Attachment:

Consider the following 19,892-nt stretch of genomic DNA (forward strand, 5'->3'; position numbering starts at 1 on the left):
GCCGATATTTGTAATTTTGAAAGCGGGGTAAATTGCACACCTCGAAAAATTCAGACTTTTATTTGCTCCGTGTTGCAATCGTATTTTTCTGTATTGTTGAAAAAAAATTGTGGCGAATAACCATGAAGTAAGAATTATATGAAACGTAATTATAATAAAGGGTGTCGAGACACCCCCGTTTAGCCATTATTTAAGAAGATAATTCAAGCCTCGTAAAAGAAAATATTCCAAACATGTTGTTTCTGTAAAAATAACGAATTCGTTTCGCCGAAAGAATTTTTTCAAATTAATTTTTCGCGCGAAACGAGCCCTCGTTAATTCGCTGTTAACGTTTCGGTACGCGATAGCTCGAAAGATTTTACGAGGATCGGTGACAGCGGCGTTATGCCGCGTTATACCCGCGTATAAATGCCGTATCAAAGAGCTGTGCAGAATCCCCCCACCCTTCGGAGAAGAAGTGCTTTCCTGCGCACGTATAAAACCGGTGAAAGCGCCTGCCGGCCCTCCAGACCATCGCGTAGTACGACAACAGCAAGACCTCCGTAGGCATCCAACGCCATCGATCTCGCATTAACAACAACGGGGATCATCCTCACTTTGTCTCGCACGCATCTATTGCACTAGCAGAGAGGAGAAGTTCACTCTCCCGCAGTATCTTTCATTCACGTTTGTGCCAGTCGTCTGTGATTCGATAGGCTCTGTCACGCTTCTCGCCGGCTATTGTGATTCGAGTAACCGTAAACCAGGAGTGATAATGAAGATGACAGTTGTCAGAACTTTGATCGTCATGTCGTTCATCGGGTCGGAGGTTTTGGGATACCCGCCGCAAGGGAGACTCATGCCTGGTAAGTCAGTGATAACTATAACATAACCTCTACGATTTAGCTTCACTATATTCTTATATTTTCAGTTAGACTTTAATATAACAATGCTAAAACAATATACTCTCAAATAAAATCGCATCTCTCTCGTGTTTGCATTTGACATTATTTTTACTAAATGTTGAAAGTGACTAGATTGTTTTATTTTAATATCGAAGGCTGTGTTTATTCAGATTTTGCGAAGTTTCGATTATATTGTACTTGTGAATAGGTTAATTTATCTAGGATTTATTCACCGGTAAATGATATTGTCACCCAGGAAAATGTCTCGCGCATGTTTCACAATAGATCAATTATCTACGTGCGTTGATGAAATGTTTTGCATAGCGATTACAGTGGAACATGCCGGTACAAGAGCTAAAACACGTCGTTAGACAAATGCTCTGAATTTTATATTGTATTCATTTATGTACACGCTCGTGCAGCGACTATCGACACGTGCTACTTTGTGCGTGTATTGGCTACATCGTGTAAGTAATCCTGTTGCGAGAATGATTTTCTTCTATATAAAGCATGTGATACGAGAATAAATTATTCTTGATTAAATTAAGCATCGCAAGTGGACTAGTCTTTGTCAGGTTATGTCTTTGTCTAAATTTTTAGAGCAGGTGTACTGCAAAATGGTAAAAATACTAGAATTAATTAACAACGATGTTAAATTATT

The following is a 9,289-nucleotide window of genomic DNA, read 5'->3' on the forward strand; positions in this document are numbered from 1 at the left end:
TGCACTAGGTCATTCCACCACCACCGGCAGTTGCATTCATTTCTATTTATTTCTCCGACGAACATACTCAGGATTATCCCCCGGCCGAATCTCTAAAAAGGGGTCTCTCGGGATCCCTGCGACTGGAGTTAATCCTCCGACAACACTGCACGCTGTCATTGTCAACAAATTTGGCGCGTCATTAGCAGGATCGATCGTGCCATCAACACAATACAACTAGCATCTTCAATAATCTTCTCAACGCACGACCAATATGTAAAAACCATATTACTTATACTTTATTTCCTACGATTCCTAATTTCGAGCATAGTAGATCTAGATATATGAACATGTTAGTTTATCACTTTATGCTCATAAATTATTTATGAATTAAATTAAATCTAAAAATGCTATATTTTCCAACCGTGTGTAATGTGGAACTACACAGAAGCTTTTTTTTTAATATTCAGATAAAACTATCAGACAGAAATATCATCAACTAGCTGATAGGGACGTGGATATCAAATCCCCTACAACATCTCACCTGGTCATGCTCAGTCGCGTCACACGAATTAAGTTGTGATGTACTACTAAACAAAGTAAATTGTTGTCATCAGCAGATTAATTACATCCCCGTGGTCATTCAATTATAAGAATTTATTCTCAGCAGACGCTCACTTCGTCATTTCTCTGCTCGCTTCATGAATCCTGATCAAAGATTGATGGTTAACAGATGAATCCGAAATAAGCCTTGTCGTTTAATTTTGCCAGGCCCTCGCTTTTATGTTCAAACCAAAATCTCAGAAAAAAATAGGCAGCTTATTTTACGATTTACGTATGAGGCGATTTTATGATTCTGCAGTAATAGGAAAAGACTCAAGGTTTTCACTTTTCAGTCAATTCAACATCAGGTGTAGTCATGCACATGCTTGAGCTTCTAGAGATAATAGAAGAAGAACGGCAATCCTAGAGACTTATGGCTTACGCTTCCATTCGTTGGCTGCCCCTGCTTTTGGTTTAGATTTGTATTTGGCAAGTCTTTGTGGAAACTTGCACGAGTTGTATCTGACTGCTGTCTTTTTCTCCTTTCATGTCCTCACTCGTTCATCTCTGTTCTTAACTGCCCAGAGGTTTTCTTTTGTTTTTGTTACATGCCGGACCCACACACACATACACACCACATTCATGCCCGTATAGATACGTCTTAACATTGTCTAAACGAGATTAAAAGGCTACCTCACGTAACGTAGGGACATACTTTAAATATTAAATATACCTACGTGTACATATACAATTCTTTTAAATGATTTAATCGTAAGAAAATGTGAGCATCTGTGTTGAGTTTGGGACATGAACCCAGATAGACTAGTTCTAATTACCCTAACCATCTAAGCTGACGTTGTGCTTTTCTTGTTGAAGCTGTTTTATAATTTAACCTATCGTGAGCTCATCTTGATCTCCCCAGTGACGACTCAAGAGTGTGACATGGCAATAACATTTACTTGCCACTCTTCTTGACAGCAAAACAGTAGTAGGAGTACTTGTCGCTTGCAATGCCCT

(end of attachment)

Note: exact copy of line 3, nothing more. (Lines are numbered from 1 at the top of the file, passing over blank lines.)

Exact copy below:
The following is a 9,289-nucleotide window of genomic DNA, read 5'->3' on the forward strand; positions in this document are numbered from 1 at the left end: